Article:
Atlanta broadcaster Ted Turner and MGM/UA Entertainment Co. said yesterday that Turner has lowered the cash in his takeover bid by hundreds of millions of dollars -- again.
Under terms of their second revised merger agreement, Turner will pay $20 a share in cash and one share of a new issue of preferred stock for each share of MGM/UA. Turner wants to acquire MGM because he believes its 2,200-film library will help hold down the cost of obtaining movies for his cable channel, the WTBS-Superstation.
The revised billion-dollar deal announced yesterday has about $470 million less cash than Turner agreed to pay on Aug. 5 when he offered $29 a share in cash for each share of MGM. It has about $260 million less cash than Turner agreed to pay in his first revised deal on Oct. 2, when he offered $25 a share in cash and one share of preferred stock.
MGM is the third public company this week to accept a lower offer from a bidder that initially had signed an agreement to pay a higher price. The board of directors of R. H. Macy & Co. yesterday approved a revised management buyout bid of $68 a share in cash, $2 a share less than the original agreement of $70 a share. Earlier this week, Baltimore's Easco Corp. agreed to a revised buyout bid of $17.50, $3 a share less than Washington's Rales brothers initially had agreed to pay.
Investment bankers have said bidders are lowering their offers because of growing difficulty in financing takeovers with high-yield securities known as "junk bonds." In the MGM deal, investment bankers and analysts have been saying since August that Turner initially agreed to pay an unrealistically high price, only days after ending his unsuccessful hostile takeover bid for CBS Inc.
Some investment bankers contend that another reason for the unusual series of lowered bids is a takeover strategy in which a bidder agrees in writing to pay a high price, figuring the bid can be lowered later after he has examined the company's confidential financial information. Other investment bankers disagree, saying prices have been lowered legitimately after bidders discovered unexpected problems in deals.
Drexel Burnham Lambert Inc., the leading Wall Street purveyor of the "below-investment-grade" securities known as junk bonds, said yesterday it is "highly confident" of its ability to arrange financing for Turner, and said the junk-bond market remains strong and viable. Drexel had said it was "highly confident" of its ability to arrange financing for the previous Turner offers that were lowered.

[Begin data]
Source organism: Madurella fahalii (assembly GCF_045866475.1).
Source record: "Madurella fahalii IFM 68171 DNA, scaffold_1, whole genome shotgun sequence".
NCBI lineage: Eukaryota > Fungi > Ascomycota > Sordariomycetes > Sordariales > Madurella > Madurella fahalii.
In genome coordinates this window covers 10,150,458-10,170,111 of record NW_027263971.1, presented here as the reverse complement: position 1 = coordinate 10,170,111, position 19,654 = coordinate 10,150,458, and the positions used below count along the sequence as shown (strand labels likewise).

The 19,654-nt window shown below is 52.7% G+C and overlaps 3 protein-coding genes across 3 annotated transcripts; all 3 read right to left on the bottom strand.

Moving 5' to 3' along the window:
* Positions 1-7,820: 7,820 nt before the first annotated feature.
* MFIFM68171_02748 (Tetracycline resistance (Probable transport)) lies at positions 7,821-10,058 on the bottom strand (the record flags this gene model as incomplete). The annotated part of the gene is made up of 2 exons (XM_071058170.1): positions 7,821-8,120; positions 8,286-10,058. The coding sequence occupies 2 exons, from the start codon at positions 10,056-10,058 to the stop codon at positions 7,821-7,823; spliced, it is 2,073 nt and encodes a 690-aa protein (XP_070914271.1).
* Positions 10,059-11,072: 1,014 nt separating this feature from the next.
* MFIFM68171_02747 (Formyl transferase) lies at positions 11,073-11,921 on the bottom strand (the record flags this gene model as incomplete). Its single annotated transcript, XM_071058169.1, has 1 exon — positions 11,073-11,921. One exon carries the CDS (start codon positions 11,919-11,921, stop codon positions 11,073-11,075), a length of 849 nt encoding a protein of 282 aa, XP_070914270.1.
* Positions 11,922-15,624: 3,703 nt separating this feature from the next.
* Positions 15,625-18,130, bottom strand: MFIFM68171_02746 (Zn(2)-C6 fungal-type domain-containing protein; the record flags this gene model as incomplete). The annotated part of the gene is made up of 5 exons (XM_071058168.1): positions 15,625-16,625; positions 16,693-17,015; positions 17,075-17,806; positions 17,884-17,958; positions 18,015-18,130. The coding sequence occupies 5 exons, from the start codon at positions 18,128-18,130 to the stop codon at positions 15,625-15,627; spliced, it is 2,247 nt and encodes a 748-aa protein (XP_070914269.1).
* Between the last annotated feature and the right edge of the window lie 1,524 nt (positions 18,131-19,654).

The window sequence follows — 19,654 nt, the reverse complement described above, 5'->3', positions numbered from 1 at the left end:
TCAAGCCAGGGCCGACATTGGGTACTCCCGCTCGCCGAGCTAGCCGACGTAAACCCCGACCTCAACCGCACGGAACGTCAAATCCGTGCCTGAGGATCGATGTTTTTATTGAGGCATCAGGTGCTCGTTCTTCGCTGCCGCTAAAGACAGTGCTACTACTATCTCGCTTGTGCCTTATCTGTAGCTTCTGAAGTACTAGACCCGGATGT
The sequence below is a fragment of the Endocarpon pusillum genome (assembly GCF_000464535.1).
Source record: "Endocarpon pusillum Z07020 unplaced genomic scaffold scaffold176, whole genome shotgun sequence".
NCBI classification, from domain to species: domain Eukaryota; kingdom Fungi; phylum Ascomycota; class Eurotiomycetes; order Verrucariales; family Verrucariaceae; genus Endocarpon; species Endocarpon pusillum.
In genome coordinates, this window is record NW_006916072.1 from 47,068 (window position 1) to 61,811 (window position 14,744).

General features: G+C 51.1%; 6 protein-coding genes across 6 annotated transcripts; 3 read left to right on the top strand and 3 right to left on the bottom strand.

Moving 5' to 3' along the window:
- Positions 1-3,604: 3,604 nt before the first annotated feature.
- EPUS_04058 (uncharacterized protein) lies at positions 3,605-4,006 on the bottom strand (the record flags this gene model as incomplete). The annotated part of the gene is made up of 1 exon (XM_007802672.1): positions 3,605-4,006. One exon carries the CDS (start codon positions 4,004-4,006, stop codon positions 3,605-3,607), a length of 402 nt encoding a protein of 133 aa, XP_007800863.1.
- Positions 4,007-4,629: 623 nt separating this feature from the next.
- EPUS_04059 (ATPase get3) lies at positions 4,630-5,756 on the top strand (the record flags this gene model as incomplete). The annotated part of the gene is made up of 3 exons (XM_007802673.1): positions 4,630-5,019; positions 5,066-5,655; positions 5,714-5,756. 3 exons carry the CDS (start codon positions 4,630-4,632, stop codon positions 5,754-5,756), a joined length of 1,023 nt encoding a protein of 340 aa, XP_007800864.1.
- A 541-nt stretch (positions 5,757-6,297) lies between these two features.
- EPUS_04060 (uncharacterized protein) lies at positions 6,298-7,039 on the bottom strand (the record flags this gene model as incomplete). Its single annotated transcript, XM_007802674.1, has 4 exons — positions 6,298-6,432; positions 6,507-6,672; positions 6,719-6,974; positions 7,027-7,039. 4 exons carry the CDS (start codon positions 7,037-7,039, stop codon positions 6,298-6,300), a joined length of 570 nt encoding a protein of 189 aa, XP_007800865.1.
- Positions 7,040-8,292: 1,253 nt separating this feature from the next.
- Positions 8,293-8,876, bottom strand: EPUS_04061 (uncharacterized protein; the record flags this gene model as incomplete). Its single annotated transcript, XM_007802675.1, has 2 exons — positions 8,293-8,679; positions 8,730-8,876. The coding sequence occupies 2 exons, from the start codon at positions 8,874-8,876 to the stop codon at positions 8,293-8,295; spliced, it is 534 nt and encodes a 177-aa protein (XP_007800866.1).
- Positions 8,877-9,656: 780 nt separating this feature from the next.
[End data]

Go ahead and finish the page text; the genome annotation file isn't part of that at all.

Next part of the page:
Sources said Turner wants to keep MGM's film library and sell the company's valuable real estate and film studio to raise cash. He already has agreed to sell United Artists' (UA's) assets to financier Kirk Kerkorian for $470 million. Kerkorian is MGM/UA's largest stockholder, with 50.1 percent.
Turner is still considering selling a stake in his Cable News Network, sources said. He has unsuccessfully been trying to reach agreements to sell MGM assets and a stake in CNN to major media companies for several months. Several media company executives have said they are not interested in buying a stake in CNN unless they, and not Turner, would have control over key decisions in the future.
Turner said yesterday that he expects to complete the acquisition of MGM/UA by early March. He said the preferred stock he is offering MGM/UA shareholders will have a stated value of $10.33 a share, with dividends beginning the second year at a rate of 14 percent.
Sources said the stock is designed to be worth about $9 a share but could trade for less. Preferred dividends will not be paid in cash for the first several years, but instead will be paid in shares of Turner Broadcasting common stock. MGM/UA stock, which had dropped recently in anticipation of a lowered offer from Turner, closed yesterday at $22.67, up $2.67.
MGM/UA had a net loss of $115.8 million (minus $2.33 a share) on revenue of $655.2 million in its 1985 fiscal year, versus net income of $34.7 million (69 cents a share) on revenue of $706.9 million the prior year. In its first fiscal quarter of 1986, MGM/UA had a net loss of $26.9 million (minus 54 cents a share) on revenue of $163.3 million versus net income of $1.7 million (3 cents a share) on revenue of $170.9 million last year. "First quarter results were adversely affected by expenses connected with the proposed merger with Turner," MGM/UA Chairman Frank Rothman said.